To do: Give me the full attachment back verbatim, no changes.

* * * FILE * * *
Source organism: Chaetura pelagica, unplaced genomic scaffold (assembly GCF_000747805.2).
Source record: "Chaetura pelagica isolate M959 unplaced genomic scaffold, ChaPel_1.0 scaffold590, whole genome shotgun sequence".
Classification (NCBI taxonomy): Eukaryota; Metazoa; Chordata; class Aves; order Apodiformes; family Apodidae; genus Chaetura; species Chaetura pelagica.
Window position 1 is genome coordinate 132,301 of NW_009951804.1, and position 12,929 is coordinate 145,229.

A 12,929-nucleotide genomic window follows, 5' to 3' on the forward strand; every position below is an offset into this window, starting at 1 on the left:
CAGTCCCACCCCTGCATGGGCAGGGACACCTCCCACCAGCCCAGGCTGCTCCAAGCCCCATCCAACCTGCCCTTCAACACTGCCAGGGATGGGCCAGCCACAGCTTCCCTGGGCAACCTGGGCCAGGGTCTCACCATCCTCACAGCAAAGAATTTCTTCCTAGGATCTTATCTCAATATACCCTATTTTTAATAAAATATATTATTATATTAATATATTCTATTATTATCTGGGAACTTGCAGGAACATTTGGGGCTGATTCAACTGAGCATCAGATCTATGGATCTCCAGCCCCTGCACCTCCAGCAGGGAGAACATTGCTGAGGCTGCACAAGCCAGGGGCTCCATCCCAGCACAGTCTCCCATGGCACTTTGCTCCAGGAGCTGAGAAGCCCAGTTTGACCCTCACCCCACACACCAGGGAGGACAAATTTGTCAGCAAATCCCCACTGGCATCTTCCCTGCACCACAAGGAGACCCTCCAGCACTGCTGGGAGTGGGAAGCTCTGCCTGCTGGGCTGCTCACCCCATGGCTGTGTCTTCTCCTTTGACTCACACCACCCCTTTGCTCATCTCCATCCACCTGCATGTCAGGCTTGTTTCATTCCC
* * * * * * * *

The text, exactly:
Source organism: Chaetura pelagica, unplaced genomic scaffold (assembly GCF_000747805.2).
Source record: "Chaetura pelagica isolate M959 unplaced genomic scaffold, ChaPel_1.0 scaffold590, whole genome shotgun sequence".
Classification (NCBI taxonomy): Eukaryota; Metazoa; Chordata; class Aves; order Apodiformes; family Apodidae; genus Chaetura; species Chaetura pelagica.
Window position 1 is genome coordinate 132,301 of NW_009951804.1, and position 12,929 is coordinate 145,229.

A 12,929-nucleotide genomic window follows, 5' to 3' on the forward strand; every position below is an offset into this window, starting at 1 on the left:
CAGTCCCACCCCTGCATGGGCAGGGACACCTCCCACCAGCCCAGGCTGCTCCAAGCCCCATCCAACCTGCCCTTCAACACTGCCAGGGATGGGCCAGCCACAGCTTCCCTGGGCAACCTGGGCCAGGGTCTCACCATCCTCACAGCAAAGAATTTCTTCCTAGGATCTTATCTCAATATACCCTATTTTTAATAAAATATATTATTATATTAATATATTCTATTATTATCTGGGAACTTGCAGGAACATTTGGGGCTGATTCAACTGAGCATCAGATCTATGGATCTCCAGCCCCTGCACCTCCAGCAGGGAGAACATTGCTGAGGCTGCACAAGCCAGGGGCTCCATCCCAGCACAGTCTCCCATGGCACTTTGCTCCAGGAGCTGAGAAGCCCAGTTTGACCCTCACCCCACACACCAGGGAGGACAAATTTGTCAGCAAATCCCCACTGGCATCTTCCCTGCACCACAAGGAGACCCTCCAGCACTGCTGGGAGTGGGAAGCTCTGCCTGCTGGGCTGCTCACCCCATGGCTGTGTCTTCTCCTTTGACTCACACCACCCCTTTGCTCATCTCCATCCACCTGCATGTCAGGCTTGTTTCATTCCC